Tyler Clippard, RP, Washington Nationals. Clippard also has a fantastic K/9. At 10.58, it's clear that Clippard is capable of mowing down the opposition, and because he's already pitched 41.2 innings on the year, his strikeout totals look more like something a starting pitcher might possess -- 49 K to date. What's been especially noteworthy about Clippard, aside from his ability to pitch nearly every day, has been his uncanny ability to vulture wins. Already, Clippard has managed to rack up an 8-3 record, exclusively in a relief role. In fact, only six starting pitchers have more wins than Clippard, and none of them can tout the lofty Holds numbers that Clippard can -- 14 holds on the year.

Matt Thornton, RP, Chicago White Sox. The good news for Thornton owners is that they've been able to enjoy some hefty strikeout totals in '10 -- 39 strikeouts in 27 IP to be exact. And, in true dominant reliever form, Thornton made it through the entire month of May without surrendering a single run. However, he's been used heavily (abused?) by manager Ozzie Guillen, and not always in situations that favor fantasy production. He's been asked to pitch two or more innings on multiple occasions, and some of that workload has started to catch up the Chicago hurler. In five June appearances, Thornton has surrendered at least one run in three of them, while one in particular was an unmitigated disaster, a five-run showing that saw his ERA balloon to over 3.80. He's had just one appearance since that June 8 disaster, and that should be pause for concern.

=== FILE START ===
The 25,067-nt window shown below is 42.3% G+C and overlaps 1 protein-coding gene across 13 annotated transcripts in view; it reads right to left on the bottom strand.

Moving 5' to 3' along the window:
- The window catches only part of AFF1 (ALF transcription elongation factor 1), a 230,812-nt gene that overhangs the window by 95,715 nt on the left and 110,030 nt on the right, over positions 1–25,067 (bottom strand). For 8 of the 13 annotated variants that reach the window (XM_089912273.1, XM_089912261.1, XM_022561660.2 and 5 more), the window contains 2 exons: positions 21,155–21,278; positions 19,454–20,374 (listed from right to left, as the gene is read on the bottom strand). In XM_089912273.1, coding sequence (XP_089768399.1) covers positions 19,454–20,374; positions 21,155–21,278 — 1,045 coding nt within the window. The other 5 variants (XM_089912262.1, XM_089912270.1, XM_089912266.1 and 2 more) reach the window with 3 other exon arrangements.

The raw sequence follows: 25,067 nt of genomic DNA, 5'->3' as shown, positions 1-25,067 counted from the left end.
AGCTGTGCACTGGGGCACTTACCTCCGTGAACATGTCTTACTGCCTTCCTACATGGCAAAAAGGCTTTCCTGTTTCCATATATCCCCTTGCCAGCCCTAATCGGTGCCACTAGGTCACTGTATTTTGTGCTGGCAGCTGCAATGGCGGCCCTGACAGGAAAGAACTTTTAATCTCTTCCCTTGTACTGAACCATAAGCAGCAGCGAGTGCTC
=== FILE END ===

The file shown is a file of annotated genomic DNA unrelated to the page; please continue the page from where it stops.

Joba Chamberlain, RP, New York Yankees. "The Joba Rules" were implemented, in theory, to limit the abuse on Chamberlain's arm, thereby ensuring long-term success for the Yankee fireballer. In reality, the same rules that were established to help him be a more effective pitcher ultimately retarded his overall development and seemed to have prevented him from actualizing his full potential. As a reliever, Chamberlain's arm seemed well-suited for bridging the gap from the starter to relief ace, Mariano Rivera. Granted, 14 holds and 10.16 K/9 look nice, but a 4.76 ERA and 1.31 WHIP suggest the transition has been anything but smooth. Perhaps he's been a bit unlucky, as a 3.06 xFIP would suggest, but fantasy owners might not want to wait out the storm to decide.

Kevin Jepsen, RP, Los Angeles Angels. Jepsen was supposed to be one piece of the Angels relief puzzle that would allow the team to see Francisco Rodriguez depart via free agency and not miss a beat. That tree has yet to bear fruit. A 4.94 career ERA and a 5.16 mark in 2010 suggest that Jepsen is still a work in progress. While his 10.72 K/9 indicate that Jepsen is capable of dominating hitters, his 4.76 BB/9 says there's still a long way to go before he's on anyone's fantasy radar. Granted, his 15 holds are nice for those owners that play in HLD-leagues, but the other numbers say that there are going to be rainy days ahead. Perhaps he's being groomed for the closer's job, but with Fernando Rodney and Brian Fuentes still ahead of him on the depth chart, Jepsen (and his owners) will have to wait.

Damian Schaab is a senior writer for, and member of the Fantasy Sports Writers Association. Visit today to ensure total fantasy sports dominance.